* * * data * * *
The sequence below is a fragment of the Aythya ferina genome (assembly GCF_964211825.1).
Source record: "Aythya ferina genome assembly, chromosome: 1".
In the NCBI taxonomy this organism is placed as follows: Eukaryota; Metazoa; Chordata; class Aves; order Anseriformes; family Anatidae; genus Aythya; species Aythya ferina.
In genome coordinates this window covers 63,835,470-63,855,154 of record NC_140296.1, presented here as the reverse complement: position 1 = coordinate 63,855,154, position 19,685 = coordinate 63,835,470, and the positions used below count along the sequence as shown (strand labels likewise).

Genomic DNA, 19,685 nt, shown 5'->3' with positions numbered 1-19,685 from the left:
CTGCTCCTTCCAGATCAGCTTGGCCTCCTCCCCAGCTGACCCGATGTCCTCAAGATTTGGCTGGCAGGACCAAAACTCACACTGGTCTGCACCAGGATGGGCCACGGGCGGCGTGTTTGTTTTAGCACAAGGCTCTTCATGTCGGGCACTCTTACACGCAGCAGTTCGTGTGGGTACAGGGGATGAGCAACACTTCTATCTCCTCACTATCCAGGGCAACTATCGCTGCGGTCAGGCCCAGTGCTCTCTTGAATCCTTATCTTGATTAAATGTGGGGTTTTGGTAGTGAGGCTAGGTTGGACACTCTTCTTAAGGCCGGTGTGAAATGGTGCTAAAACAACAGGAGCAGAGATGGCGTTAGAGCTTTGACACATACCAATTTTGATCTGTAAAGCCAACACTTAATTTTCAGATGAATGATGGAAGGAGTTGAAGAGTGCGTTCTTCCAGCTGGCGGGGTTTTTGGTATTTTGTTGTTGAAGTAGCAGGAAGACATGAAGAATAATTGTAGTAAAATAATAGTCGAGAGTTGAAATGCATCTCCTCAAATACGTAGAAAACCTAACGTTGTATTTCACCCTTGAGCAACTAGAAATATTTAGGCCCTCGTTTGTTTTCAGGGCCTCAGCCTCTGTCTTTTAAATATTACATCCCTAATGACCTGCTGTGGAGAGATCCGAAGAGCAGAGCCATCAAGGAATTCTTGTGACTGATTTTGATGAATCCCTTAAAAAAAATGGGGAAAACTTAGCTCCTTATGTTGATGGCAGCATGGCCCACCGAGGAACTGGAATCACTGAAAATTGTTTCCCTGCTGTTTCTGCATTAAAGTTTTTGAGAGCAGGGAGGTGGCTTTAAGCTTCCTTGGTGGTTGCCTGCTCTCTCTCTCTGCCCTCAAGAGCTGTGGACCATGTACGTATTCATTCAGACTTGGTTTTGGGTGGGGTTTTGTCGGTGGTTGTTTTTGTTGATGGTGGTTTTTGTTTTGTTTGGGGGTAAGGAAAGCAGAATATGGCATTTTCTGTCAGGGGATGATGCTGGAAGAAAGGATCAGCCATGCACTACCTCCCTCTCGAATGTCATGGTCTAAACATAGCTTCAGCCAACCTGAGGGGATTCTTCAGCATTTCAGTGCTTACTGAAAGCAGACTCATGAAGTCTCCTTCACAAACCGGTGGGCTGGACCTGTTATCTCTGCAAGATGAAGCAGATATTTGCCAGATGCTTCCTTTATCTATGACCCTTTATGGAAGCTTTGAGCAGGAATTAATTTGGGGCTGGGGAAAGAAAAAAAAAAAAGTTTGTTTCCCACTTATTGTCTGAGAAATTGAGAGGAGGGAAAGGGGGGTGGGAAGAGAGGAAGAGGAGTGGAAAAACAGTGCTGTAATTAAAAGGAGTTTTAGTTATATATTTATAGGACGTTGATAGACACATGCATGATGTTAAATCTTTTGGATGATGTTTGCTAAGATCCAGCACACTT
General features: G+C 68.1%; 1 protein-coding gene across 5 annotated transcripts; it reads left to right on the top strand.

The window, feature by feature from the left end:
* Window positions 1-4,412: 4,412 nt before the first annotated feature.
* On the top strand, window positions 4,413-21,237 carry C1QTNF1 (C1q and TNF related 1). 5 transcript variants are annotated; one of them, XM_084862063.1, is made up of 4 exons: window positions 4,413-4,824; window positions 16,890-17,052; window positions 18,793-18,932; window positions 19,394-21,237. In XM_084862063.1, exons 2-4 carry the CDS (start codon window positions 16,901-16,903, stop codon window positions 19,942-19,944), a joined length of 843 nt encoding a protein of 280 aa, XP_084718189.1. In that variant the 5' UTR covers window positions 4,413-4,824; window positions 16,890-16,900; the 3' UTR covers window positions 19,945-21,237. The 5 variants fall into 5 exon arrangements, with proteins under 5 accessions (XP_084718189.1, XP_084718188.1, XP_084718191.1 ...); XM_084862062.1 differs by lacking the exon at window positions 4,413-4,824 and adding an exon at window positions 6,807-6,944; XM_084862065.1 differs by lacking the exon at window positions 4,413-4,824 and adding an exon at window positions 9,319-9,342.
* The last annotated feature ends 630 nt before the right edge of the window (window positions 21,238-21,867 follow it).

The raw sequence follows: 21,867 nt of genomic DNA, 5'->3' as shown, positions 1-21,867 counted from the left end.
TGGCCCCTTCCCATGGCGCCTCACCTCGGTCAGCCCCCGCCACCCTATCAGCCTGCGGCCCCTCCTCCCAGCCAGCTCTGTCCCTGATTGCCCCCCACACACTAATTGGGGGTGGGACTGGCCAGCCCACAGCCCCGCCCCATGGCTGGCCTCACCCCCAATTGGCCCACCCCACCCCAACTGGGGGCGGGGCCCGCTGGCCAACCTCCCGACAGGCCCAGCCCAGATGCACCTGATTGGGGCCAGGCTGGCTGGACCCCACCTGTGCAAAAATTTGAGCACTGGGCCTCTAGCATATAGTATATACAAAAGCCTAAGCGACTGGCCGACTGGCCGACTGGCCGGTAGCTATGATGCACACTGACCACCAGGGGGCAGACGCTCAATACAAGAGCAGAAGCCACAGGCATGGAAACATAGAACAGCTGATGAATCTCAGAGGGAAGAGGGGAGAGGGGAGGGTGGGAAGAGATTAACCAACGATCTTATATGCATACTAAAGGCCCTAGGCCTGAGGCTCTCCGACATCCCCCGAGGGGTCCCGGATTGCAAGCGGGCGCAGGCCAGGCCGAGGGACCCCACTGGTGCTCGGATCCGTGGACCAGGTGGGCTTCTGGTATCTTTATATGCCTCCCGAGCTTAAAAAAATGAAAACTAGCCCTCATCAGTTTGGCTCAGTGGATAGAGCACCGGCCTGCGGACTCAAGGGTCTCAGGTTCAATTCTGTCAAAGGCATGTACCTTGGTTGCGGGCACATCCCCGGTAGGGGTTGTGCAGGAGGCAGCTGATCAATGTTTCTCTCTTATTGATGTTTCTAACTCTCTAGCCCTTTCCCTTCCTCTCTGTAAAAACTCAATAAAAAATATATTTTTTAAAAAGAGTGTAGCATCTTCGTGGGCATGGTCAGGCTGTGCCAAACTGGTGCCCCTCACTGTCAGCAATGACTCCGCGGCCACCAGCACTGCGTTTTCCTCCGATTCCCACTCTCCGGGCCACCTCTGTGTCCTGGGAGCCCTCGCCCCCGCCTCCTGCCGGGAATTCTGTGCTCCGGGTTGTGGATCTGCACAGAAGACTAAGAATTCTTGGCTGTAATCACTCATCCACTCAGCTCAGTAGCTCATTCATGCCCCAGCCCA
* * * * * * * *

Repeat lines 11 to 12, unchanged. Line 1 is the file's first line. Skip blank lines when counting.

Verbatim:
* The last annotated feature ends 630 nt before the right edge of the window (window positions 21,238-21,867 follow it).

The raw sequence follows: 21,867 nt of genomic DNA, 5'->3' as shown, positions 1-21,867 counted from the left end.